Normally, cell arrays will be used to map images directly on to pixels. By carefully mapping the world coordinate window so that it maps precisely on to the complete viewport of the display, it is possible to ensure that a raster image is mapped 1:1 on to the pixels of the display. For example, suppose an image is specified by IMAGE(512,512) where IMAGE(I,J) is the colour table entry for the required colour. To map this on to a 512 × 512 raster workstation (RW) would require:
SET WINDOW(1, 0, 10, 0, 10) SET VIEWPORT(1, 0, 1, 0, 1) SELECT NORMALIZATION TRANSFORMATION(1) OPEN WORKSTAT10N(RW, 3, 8) SET WORKSTATION WINDOW(RW, 0, 1,0, 1) SET WORKSTATION VIEWPORT(RW, 0, 512, 0, 512) ACTIVATE WORKSTATION(RW) CELL ARRAY(0, 0, 10, 10, 512, 512, 1, 1, 512, 512, IMAGE)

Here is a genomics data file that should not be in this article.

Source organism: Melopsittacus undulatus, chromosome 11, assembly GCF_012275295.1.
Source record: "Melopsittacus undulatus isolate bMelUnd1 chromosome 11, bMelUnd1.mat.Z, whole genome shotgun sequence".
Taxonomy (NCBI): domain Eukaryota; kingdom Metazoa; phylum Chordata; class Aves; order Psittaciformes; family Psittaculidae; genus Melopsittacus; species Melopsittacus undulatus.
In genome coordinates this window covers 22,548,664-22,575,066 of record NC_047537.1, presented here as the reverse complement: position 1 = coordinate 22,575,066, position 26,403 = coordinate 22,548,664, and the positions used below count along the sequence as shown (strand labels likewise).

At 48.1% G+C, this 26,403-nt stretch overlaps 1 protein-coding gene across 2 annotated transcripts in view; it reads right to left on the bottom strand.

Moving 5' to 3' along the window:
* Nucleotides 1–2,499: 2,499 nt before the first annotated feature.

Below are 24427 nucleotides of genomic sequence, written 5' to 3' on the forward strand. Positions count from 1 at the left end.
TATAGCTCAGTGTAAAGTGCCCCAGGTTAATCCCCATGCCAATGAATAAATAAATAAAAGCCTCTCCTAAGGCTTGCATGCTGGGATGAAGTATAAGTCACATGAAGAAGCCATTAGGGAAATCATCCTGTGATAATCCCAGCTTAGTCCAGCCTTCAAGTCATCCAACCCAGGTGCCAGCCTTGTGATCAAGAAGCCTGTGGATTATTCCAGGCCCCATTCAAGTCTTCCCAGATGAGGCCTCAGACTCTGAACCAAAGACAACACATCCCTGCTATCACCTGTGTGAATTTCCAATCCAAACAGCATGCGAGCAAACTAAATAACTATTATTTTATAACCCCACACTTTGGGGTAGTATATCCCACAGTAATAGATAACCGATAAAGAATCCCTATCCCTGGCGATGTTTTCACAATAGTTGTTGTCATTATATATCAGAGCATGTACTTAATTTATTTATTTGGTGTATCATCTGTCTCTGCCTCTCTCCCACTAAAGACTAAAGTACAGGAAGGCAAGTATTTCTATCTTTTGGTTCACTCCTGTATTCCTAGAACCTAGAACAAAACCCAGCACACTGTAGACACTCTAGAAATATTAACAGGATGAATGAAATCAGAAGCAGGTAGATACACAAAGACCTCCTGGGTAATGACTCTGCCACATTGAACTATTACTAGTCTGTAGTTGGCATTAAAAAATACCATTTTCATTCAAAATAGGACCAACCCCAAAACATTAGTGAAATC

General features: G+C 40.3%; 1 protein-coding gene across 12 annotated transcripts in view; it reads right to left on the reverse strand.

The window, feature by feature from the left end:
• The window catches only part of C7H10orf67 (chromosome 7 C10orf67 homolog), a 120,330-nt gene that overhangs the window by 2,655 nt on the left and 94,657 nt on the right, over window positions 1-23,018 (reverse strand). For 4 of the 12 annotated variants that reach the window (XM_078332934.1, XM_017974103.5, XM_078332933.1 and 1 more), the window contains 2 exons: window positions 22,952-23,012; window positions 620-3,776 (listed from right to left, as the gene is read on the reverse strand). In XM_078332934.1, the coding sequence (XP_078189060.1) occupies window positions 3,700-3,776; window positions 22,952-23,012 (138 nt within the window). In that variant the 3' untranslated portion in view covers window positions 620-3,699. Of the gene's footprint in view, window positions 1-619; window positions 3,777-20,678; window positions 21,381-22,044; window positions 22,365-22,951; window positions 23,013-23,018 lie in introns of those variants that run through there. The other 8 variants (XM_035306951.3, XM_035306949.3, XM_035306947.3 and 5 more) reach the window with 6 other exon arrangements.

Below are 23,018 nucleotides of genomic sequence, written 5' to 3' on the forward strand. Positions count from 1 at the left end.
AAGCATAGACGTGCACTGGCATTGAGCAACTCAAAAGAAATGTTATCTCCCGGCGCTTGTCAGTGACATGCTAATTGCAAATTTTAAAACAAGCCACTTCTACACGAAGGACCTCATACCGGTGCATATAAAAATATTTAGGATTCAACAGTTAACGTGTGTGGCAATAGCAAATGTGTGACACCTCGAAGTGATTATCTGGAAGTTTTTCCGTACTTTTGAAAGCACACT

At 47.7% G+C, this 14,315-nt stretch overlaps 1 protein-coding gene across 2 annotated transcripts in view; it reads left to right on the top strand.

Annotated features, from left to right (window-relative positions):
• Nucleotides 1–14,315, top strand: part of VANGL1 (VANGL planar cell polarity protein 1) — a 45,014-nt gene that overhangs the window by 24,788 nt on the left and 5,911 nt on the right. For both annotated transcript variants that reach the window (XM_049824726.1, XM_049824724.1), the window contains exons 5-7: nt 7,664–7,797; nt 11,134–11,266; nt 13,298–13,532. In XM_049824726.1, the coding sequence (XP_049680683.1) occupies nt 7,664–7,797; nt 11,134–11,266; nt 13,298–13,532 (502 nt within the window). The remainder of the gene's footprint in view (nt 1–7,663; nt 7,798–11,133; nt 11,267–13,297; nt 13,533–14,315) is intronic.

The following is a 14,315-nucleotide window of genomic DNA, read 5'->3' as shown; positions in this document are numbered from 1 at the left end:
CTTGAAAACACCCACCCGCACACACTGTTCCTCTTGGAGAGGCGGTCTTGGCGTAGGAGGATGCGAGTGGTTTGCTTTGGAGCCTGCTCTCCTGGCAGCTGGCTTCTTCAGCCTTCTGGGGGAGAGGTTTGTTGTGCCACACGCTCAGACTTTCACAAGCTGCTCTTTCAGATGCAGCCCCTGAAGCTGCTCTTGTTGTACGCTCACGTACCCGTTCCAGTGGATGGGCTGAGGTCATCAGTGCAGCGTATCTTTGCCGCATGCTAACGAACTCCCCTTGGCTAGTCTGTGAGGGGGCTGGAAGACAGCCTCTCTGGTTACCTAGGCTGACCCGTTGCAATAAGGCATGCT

The workstation type is specified as 8, which in Section 7.2 indicated a raster display of resolution 512 × 512 at the installation described there.
It may happen that the user wants to check the cell array output on a device other than a raster display. In this case, the implementation is not forced to produce a complete pixel image. Instead, it can approximate the cell array as best it can. In the very worst case, it is allowed just to draw the boundary of the cell array. On a plotter, a reasonable representation might be to draw a point of the nearest colour to the one required at the centre of each cell of the cell array.